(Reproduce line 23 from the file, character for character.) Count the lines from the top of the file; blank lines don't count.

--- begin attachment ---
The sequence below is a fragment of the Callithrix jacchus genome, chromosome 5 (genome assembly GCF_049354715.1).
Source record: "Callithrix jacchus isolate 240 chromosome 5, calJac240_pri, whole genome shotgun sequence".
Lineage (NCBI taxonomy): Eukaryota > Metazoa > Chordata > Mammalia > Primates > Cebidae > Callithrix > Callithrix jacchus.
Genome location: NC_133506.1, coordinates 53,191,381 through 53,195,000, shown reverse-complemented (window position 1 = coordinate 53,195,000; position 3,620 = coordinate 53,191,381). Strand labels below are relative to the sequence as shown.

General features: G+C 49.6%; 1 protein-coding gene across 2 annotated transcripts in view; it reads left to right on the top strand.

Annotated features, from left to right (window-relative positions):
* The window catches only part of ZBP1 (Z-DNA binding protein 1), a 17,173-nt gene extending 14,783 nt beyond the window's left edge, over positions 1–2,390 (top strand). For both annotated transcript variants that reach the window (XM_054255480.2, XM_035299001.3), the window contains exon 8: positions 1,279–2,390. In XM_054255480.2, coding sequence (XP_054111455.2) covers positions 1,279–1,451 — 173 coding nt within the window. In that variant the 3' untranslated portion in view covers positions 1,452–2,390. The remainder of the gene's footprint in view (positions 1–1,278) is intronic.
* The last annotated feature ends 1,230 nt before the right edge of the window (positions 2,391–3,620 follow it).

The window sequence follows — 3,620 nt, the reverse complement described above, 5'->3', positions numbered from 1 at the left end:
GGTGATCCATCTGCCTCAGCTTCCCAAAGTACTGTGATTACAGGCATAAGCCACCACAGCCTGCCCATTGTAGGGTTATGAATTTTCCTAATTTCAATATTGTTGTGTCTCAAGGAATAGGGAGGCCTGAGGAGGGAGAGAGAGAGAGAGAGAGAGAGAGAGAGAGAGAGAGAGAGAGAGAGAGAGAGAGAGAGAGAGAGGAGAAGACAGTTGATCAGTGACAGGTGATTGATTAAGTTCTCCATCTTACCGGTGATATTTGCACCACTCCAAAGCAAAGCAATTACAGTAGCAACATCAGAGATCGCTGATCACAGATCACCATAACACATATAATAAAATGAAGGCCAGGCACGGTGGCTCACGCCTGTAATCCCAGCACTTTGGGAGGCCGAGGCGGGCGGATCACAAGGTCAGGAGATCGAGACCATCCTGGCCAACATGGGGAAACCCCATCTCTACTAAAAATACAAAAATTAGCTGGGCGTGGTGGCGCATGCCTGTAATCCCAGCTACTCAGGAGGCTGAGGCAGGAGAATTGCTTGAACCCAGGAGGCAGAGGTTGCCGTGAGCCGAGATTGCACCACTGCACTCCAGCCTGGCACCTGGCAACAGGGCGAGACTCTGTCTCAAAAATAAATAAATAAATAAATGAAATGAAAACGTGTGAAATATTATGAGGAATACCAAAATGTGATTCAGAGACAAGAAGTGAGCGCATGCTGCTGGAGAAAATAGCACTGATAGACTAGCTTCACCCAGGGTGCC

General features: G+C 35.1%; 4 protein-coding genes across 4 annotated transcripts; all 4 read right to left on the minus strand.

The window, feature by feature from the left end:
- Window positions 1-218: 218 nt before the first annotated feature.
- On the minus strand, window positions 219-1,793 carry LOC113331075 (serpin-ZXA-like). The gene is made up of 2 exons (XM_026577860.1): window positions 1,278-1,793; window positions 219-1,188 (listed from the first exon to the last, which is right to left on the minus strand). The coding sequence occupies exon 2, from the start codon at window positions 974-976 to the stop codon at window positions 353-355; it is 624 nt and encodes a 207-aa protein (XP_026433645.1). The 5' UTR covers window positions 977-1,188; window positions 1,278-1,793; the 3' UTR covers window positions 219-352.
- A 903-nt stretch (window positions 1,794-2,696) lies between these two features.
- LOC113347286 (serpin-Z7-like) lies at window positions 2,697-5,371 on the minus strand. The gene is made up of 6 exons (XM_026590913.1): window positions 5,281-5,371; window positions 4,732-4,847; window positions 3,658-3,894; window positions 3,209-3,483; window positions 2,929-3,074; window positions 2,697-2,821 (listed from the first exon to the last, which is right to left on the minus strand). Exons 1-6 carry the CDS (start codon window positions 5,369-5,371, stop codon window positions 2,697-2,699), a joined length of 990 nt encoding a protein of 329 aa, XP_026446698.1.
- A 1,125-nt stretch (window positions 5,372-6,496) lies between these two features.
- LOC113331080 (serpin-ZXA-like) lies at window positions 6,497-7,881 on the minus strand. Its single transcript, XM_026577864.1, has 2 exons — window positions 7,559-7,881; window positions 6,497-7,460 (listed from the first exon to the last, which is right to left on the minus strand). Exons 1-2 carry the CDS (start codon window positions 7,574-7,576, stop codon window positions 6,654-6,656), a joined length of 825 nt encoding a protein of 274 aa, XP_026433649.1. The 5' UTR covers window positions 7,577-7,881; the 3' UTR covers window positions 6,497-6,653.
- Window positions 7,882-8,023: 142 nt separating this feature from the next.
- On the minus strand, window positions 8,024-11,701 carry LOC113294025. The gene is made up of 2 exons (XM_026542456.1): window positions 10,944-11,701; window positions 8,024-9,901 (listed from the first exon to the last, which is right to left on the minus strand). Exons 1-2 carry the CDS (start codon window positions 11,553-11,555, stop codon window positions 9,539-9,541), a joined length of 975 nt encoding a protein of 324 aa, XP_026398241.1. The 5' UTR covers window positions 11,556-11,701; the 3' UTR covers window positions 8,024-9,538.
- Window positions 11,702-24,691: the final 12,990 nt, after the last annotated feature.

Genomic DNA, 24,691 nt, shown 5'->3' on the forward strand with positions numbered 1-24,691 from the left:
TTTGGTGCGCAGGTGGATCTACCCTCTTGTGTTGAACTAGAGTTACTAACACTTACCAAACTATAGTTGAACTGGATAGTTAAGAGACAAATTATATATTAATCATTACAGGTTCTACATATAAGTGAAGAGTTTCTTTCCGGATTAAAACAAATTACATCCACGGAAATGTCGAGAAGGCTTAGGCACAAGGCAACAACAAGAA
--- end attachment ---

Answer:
TTTGGTGCGCAGGTGGATCTACCCTCTTGTGTTGAACTAGAGTTACTAACACTTACCAAACTATAGTTGAACTGGATAGTTAAGAGACAAATTATATATTAATCATTACAGGTTCTACATATAAGTGAAGAGTTTCTTTCCGGATTAAAACAAATTACATCCACGGAAATGTCGAGAAGGCTTAGGCACAAGGCAACAACAAGAA